Examining Institutional Memory

Dr. Mark Norris, Dean of the School of Arts and Sciences and Chair of the Department of History and Political Science
My good friend and colleague, Mark Norris

For longer than I want to admit, Mark Norris, my colleague in the History Department at Grace College, and I have been working to pull together an edited volume on the history of our institution. We know that institutional histories don’t often represent the best in critical scholarship and are often assumed to be merely marketing opportunities for the Office of Advancement. (This topic, as a matter of fact, has come up here at this blog before.) We are doing our best, however, not to produce a conventional institutional history. Rather, we hope to offer something of critical value. For starters, it’s a collection of essays that never claims to be comprehensive. Additionally, each essay focuses on a specific tension, in hopes of avoiding neat and tidy conclusions. So rather than crafting a story that weaves a narrative only about progress and success, our book tells the story of Grace College and Seminary, “warts and all” – to borrow a phrase from one of my old professors. (One thinks of George Marsden’s history of Fuller Theological Seminary as a great example of institutional history at its best)

Our latest efforts have been directed toward shaping up one of the earlier chapters that Mark has completed. The essay deals with the founding of the seminary, which was the fruit of a schism at Ashland College and Seminary (now university) in Ohio – the flagship institution of the Brethren Church. One of Mark’s goals in writing the chapter is to re-examine the traditional way this schism has been remembered and what role this institutional memory has had in shaping a collective identity at Grace. Moving forward, after a split, with the sense of having truth and righteousness on one’s side provides a strong sense of empowerment and legitimacy. Yet we know that history rarely parses out into easy categories. Personality, politics, and human nature are ever-present. So the tension that Mark is probing in this chapter has little to do with which faction of the schism was more right or more wrong, but rather, he wrestles with how our desire to spiritualize the past inhibits us from seeing some of the most crucial factors at play in our institution’s history.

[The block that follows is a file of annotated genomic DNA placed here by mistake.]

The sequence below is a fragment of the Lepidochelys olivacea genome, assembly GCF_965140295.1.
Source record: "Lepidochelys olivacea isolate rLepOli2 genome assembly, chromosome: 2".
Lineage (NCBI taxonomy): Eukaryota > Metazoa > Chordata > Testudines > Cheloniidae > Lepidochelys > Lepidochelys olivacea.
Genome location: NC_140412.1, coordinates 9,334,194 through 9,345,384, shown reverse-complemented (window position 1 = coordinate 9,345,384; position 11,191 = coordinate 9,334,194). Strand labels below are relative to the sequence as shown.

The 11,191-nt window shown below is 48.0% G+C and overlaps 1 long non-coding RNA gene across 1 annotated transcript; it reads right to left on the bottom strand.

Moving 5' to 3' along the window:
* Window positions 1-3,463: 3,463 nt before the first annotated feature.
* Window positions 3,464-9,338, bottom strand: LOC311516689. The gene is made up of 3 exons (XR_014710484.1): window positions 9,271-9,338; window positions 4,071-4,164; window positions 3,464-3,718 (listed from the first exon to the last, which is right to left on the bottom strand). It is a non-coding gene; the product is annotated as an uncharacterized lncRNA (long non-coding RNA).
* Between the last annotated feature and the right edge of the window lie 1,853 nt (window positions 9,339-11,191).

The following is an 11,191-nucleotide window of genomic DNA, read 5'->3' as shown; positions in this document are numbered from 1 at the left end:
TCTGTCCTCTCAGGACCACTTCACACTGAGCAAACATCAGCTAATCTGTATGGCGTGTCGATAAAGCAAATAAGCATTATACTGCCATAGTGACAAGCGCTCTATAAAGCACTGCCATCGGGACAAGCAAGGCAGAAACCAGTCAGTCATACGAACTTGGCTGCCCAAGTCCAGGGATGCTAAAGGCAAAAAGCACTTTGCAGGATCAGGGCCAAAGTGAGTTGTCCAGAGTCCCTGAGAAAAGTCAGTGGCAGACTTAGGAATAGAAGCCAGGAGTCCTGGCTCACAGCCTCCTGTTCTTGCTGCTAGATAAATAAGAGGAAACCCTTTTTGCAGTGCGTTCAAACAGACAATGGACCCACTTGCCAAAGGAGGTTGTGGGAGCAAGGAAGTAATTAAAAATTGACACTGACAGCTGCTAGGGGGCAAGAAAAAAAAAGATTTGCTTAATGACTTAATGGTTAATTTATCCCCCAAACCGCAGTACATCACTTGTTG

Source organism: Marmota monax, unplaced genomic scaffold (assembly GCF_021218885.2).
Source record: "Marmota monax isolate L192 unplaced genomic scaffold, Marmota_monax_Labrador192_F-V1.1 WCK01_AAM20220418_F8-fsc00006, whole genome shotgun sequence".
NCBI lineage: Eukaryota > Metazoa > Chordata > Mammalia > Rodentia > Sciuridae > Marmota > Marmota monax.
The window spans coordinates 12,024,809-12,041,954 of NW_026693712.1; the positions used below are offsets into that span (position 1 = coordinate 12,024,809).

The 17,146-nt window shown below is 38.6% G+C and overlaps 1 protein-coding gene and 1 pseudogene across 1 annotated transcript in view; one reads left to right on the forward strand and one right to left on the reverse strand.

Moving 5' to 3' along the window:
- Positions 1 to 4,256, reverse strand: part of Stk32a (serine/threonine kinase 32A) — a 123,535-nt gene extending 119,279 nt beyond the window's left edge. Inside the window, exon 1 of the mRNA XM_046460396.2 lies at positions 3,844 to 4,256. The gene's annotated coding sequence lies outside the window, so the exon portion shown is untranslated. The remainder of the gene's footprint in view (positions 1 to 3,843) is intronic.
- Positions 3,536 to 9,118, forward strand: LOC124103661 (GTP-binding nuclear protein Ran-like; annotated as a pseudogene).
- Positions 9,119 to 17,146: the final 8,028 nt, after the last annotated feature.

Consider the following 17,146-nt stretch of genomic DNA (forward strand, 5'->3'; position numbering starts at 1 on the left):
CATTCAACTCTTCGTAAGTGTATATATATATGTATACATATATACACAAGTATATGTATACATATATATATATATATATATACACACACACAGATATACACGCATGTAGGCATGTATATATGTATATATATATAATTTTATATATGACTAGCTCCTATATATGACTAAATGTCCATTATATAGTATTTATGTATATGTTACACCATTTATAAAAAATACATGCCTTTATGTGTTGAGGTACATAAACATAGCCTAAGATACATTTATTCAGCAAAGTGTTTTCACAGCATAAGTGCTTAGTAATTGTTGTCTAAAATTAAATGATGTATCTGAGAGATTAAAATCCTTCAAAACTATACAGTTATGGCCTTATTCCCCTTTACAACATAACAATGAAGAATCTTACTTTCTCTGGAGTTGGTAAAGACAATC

Here’s hoping the book will be out by the end of the year!

Chris adds… Mark Norris will be one of panelists this September at our Conference on Faith and History session on “The Role of Historians in Managing Institutional Change.”


5 thoughts on “Examining Institutional Memory

  1. Thanks so much, Jared for your kind words. I have enjoyed our collaboration on this project and have been particularly impressed with your keen understanding of pietism and also your impressive editing ability. In telling the story of Grace College and Seminary we have worked through some potentially challenging issues but I am very glad for the full support of our institution. To be generous to all in the past and yet faithful to the historical record is very challenging, but we have only been encouraged by the administration at Grace.

  2. I’m going to miss having class with you two. I’ll most definitely be purchasing a copy of the book whenever it becomes available!

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